“I can, and I have. I’m no shadowman. There are already plenty who will do your dirty work for you in the Sisters.”

“Nor would you be treated as such, my lord. You’ve worked for the Council of Coin, could we really be so much worse?”

“The Council of Coin may be criminals, but they’re an honester sort than the Houses. They don’t smile at you while they twist the knife in your back.”

He stared blankly for a moment. Not because I’d offended or taken him aback; he was only searching his mind for some pathway that might lead him to be successful in his efforts to persuade. “I’m sure we can find some other arrangement, then, so that you may avoid any longterm entanglements with us. Surely a man in your position could make good use of valuable Artifice. You’ve seen the wonders our House can provide in the gifts we’ve made to Lady Vesonna and Lord Aryden.”

“What is it, exactly, that you’re after, Edanu?”

“We have intelligence that there is a Place of Power somewhere in these parts. Something has been obfuscating its precise location. I assume that this was that ‘second spirit’ that I’ve heard about—that would be the most sensible explanation. If you’ve indeed had dealings with this spirit, then you must know the location of this place.”
At the most basic, Artifice is a combination of alchemy, enchantment and engineering. It needs a power source—the Power, really, to function continuously. Since gemstones may store the Power, these are used as an animating source for the engines of Artifice. The Artifice itself is worth a great price, but the need to keep it functioning makes for a longer-term client—not unlike the hornroot peddlers in Ilessa’s Lower City. A client who needs you continuously makes for a more lucrative trade than one that does not.
All of that meant that the Houses needed to supply the fuel for their machines as well as the machines themselves. They employ a small army of minor practitioners with skill enough to channel the Power into gemstones to fuel their House’s creations but too little skill in the Art to achieve much more. More drudges in their servitude, like the poor folk who work their factories. The labor is cheap, considering; it’s the need for access to prolific sources of the Power to charge their little baubles that proves rarer and dearer.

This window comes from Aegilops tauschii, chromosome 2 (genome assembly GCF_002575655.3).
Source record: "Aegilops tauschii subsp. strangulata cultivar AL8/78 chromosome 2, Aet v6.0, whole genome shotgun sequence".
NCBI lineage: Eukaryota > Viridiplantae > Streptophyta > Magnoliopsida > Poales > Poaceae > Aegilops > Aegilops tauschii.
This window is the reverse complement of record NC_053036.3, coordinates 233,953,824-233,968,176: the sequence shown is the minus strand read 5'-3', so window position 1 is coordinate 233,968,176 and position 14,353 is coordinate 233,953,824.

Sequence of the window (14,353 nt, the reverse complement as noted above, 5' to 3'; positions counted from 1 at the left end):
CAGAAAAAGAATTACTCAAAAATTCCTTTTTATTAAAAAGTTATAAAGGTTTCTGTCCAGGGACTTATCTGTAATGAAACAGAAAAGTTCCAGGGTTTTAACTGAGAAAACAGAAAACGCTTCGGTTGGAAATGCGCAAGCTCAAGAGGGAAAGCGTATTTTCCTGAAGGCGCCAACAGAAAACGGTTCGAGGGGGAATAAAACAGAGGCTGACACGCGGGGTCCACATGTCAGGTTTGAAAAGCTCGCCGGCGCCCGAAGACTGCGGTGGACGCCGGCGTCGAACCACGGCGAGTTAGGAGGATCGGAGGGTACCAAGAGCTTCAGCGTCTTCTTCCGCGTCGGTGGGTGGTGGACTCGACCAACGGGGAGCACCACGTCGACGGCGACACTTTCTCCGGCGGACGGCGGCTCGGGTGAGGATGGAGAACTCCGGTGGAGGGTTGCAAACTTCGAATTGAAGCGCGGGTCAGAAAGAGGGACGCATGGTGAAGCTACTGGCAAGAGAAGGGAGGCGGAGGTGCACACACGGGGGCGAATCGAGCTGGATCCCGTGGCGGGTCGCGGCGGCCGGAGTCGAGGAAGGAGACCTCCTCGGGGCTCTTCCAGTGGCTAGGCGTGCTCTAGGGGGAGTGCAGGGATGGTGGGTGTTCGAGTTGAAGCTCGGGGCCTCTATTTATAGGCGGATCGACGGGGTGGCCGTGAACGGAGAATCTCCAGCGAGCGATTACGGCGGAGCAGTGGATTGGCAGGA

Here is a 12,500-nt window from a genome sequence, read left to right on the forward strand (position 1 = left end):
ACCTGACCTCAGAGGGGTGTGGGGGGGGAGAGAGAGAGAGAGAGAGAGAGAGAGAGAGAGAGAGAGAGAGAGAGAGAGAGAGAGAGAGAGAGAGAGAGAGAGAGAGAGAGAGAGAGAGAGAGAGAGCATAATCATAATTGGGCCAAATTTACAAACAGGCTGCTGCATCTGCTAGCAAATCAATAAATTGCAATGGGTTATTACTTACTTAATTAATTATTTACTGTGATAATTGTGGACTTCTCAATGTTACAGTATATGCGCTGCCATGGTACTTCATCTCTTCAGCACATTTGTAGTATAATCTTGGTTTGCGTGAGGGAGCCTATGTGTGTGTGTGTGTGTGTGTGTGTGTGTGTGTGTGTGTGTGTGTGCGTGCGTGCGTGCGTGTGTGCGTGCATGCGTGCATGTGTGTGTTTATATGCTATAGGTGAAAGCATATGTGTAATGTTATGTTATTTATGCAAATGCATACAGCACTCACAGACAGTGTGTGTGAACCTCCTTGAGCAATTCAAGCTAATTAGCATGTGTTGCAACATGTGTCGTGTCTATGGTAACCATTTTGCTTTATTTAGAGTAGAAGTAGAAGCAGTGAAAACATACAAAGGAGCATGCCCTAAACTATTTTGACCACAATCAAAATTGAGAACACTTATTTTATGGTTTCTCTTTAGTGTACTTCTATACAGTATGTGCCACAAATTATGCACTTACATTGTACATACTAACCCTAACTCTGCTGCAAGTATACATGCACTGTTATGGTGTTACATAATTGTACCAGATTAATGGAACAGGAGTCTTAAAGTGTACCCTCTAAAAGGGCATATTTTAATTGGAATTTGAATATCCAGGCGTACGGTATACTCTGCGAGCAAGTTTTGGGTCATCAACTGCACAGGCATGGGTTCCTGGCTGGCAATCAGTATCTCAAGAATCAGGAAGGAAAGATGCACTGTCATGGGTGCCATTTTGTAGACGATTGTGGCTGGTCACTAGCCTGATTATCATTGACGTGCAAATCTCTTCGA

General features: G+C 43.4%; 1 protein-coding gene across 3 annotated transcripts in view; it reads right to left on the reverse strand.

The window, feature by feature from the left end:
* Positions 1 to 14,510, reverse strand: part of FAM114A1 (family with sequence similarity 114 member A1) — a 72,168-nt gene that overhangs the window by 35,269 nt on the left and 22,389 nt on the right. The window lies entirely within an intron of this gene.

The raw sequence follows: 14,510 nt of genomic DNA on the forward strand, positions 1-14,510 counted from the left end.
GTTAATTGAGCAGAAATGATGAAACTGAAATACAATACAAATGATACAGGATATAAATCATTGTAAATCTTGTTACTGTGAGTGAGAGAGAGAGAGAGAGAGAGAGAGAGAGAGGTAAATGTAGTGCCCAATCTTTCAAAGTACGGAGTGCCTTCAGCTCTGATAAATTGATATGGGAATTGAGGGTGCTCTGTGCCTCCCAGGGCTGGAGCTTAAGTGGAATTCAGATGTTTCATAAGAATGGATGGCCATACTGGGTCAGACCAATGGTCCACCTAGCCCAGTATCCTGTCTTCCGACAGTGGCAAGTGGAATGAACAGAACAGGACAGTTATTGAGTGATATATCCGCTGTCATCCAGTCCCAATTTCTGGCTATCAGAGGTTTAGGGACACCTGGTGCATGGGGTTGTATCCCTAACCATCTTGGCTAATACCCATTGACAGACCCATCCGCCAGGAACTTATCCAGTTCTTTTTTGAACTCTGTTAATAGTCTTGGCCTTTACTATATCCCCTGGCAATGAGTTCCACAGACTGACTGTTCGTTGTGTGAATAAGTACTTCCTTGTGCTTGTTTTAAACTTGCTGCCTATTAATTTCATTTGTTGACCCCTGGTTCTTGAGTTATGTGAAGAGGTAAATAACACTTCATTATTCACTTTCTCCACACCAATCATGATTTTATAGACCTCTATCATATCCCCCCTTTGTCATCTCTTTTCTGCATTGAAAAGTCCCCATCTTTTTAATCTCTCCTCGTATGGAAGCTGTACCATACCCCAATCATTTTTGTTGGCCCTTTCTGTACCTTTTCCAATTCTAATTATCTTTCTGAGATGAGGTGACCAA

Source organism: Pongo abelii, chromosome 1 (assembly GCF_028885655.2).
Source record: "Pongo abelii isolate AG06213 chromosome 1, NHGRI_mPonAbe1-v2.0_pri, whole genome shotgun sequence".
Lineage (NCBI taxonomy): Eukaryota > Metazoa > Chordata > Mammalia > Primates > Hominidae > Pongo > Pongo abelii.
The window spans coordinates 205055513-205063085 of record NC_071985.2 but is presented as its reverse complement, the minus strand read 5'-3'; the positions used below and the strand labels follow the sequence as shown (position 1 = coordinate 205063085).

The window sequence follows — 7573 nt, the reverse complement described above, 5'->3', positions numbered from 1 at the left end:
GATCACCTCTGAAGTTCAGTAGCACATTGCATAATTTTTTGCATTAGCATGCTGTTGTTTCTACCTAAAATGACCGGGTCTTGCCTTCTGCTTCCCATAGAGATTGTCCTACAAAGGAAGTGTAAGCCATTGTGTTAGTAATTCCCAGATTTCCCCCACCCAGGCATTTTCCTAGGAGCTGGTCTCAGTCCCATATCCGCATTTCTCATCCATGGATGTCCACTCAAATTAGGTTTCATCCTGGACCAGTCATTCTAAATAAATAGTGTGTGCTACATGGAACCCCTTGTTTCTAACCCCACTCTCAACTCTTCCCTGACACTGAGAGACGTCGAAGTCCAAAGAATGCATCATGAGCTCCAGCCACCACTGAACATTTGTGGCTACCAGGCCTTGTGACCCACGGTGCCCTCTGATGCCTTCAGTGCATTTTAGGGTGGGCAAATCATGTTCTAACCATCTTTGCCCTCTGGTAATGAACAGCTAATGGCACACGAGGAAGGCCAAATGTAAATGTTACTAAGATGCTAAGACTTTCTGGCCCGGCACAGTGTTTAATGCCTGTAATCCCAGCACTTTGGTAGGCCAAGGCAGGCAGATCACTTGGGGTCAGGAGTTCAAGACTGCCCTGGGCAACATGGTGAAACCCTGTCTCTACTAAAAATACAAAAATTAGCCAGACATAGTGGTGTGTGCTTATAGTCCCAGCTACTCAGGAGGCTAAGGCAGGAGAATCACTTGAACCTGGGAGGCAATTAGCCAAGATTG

That explained the Meradhvor interest in Vaina. The town’s access to raw materials proved a bonus, not the primary draw. They wanted something they figured even Aryden knew nothing about—and need know little about until the marriage was sealed. The family that claimed the lands, and their people, would see plenty of benefits from the arrangement without any reference to the Place of Power. Once they started to enjoy those benefits, what would it matter what some Meradhvor servants were doing out in the woods?

“I don’t know what you’re talking about,” I told him.

Again, he smiled. “You should learn to lie better,” he said. “You have more pressing matters to attend to, I understand. But let’s you and I revisit this conversation very soon.”

“Hmph,” I said, leaving him behind. Everyone seems to think I’m for sale, I thought to myself. But the thought of locations gave me an idea—one I was a little embarrassed not to have thought of before. I turned around and went back to Endan’s infirmary.